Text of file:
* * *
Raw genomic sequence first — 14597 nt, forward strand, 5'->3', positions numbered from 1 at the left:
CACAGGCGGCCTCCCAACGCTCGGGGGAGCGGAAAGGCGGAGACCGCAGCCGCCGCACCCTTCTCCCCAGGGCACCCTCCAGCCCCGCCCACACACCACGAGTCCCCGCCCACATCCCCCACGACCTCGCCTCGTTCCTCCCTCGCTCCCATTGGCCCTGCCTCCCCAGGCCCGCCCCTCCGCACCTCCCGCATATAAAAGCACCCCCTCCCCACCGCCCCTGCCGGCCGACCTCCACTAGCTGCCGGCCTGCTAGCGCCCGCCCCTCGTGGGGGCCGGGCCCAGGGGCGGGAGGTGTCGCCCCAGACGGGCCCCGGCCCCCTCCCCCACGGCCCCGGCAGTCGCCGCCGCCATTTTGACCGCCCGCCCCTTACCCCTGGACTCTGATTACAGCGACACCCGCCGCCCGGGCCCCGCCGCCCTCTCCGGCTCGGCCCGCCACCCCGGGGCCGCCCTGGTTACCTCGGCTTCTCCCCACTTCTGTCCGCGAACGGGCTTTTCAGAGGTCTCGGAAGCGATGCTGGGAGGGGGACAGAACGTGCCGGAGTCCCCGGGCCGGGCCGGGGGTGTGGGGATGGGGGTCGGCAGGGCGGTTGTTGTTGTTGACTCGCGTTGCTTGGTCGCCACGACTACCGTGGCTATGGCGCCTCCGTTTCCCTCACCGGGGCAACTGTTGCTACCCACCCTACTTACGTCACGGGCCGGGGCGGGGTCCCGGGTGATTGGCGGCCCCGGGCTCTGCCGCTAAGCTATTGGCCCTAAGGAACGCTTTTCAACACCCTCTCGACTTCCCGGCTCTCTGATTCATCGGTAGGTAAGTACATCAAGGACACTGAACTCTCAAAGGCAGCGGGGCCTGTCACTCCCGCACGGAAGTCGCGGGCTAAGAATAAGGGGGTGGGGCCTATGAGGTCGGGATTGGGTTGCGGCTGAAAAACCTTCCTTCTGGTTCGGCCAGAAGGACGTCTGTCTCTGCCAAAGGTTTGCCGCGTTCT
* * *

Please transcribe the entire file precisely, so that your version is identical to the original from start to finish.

Raw genomic sequence first — 14597 nt, forward strand, 5'->3', positions numbered from 1 at the left:
CACAGGCGGCCTCCCAACGCTCGGGGGAGCGGAAAGGCGGAGACCGCAGCCGCCGCACCCTTCTCCCCAGGGCACCCTCCAGCCCCGCCCACACACCACGAGTCCCCGCCCACATCCCCCACGACCTCGCCTCGTTCCTCCCTCGCTCCCATTGGCCCTGCCTCCCCAGGCCCGCCCCTCCGCACCTCCCGCATATAAAAGCACCCCCTCCCCACCGCCCCTGCCGGCCGACCTCCACTAGCTGCCGGCCTGCTAGCGCCCGCCCCTCGTGGGGGCCGGGCCCAGGGGCGGGAGGTGTCGCCCCAGACGGGCCCCGGCCCCCTCCCCCACGGCCCCGGCAGTCGCCGCCGCCATTTTGACCGCCCGCCCCTTACCCCTGGACTCTGATTACAGCGACACCCGCCGCCCGGGCCCCGCCGCCCTCTCCGGCTCGGCCCGCCACCCCGGGGCCGCCCTGGTTACCTCGGCTTCTCCCCACTTCTGTCCGCGAACGGGCTTTTCAGAGGTCTCGGAAGCGATGCTGGGAGGGGGACAGAACGTGCCGGAGTCCCCGGGCCGGGCCGGGGGTGTGGGGATGGGGGTCGGCAGGGCGGTTGTTGTTGTTGACTCGCGTTGCTTGGTCGCCACGACTACCGTGGCTATGGCGCCTCCGTTTCCCTCACCGGGGCAACTGTTGCTACCCACCCTACTTACGTCACGGGCCGGGGCGGGGTCCCGGGTGATTGGCGGCCCCGGGCTCTGCCGCTAAGCTATTGGCCCTAAGGAACGCTTTTCAACACCCTCTCGACTTCCCGGCTCTCTGATTCATCGGTAGGTAAGTACATCAAGGACACTGAACTCTCAAAGGCAGCGGGGCCTGTCACTCCCGCACGGAAGTCGCGGGCTAAGAATAAGGGGGTGGGGCCTATGAGGTCGGGATTGGGTTGCGGCTGAAAAACCTTCCTTCTGGTTCGGCCAGAAGGACGTCTGTCTCTGCCAAAGGTTTGCCGCGTTCT